Transocean ditches two drillships at Samsung Heavy

Transocean has walked away from two ultra deepwater drillships under construction at Samsung Heavy Industries (SHI) as Transocean seeks to save on a potential $1.1bn in future costs.

The two drillships are the Ocean Rig Santorini and the Ocean Rig Crete, which were originally ordered by Ocean Rig UDW Inc in 2013 and 2014, before Transocean acquired last year for a total of $1.43bn.

The drillships were scheduled to be delivered to Transocean in 2019 and 2020.

“Upon relinquishment of the drillships, Transocean’s indirect, wholly-owned subsidiaries will not make further payments to SHI under the construction contracts. The total estimated future costs associated with the delivery and placing the drillships into service would have been approximately $1.1bn, which includes future payments to SHI under the construction contracts and costs related to spares, materials and supplies, and to the commissioning and mobilisation of the rigs,” Transocean stated.

It added that the construction contracts are not guaranteed by Transocean or any of its affiliates, allowing Transocean to simply walk away from the contract.

Read more: Transocean acquisition of Ocean Rig bets on ultra-deepwater market recovery

SHI said Transocean did not give any reason for the cancellation, and the Korean shipbuilder will review the contract and take follow up measures if needed.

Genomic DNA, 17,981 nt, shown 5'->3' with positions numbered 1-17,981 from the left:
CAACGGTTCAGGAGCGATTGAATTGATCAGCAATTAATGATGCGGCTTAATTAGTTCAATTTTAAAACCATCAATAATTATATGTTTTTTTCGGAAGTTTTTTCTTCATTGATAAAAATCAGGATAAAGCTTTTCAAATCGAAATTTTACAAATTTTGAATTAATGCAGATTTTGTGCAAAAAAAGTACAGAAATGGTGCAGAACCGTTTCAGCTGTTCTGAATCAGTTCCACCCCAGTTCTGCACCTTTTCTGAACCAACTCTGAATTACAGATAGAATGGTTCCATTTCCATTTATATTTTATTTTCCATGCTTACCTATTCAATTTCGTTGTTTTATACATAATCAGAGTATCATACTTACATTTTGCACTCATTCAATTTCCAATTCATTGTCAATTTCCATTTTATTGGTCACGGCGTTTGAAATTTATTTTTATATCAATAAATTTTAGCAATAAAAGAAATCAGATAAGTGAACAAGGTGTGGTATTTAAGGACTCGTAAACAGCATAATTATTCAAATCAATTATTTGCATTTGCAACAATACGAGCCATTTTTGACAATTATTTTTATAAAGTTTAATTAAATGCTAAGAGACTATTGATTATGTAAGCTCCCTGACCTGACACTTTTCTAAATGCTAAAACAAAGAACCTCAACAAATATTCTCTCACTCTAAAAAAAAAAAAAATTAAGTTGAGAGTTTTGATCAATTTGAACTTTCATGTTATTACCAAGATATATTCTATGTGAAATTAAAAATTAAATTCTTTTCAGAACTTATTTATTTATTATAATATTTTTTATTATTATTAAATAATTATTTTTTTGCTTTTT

Transocean owns or has partial ownership interests in, and operates a fleet of 45 mobile offshore drilling units consisting of 28 ultra-deepwater floaters, 14 harsh environment floaters, and three midwater floaters.

Posted 25 September 2019

© Copyright 2019 Seatrade Informa Markets. Replication or redistribution in whole or in part is expressly prohibited without the prior written consent of Seatrade Informa Markets.

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Asia Correspondent Lee Hong Liang has joined Seatrade as its Asia Correspondent. Based in Singapore, he will provide a significant boost to daily coverage of the Asian shipping markets, as well as bring with him an indepth, specialist knowledge of the bunkering markets. Throughout Hong Liang’s 14-year career as a maritime journalist, he has reported ‘live’ news from conferences, conducted one-on-one interviews with top officials, and the ability to write hard news and feature stories.

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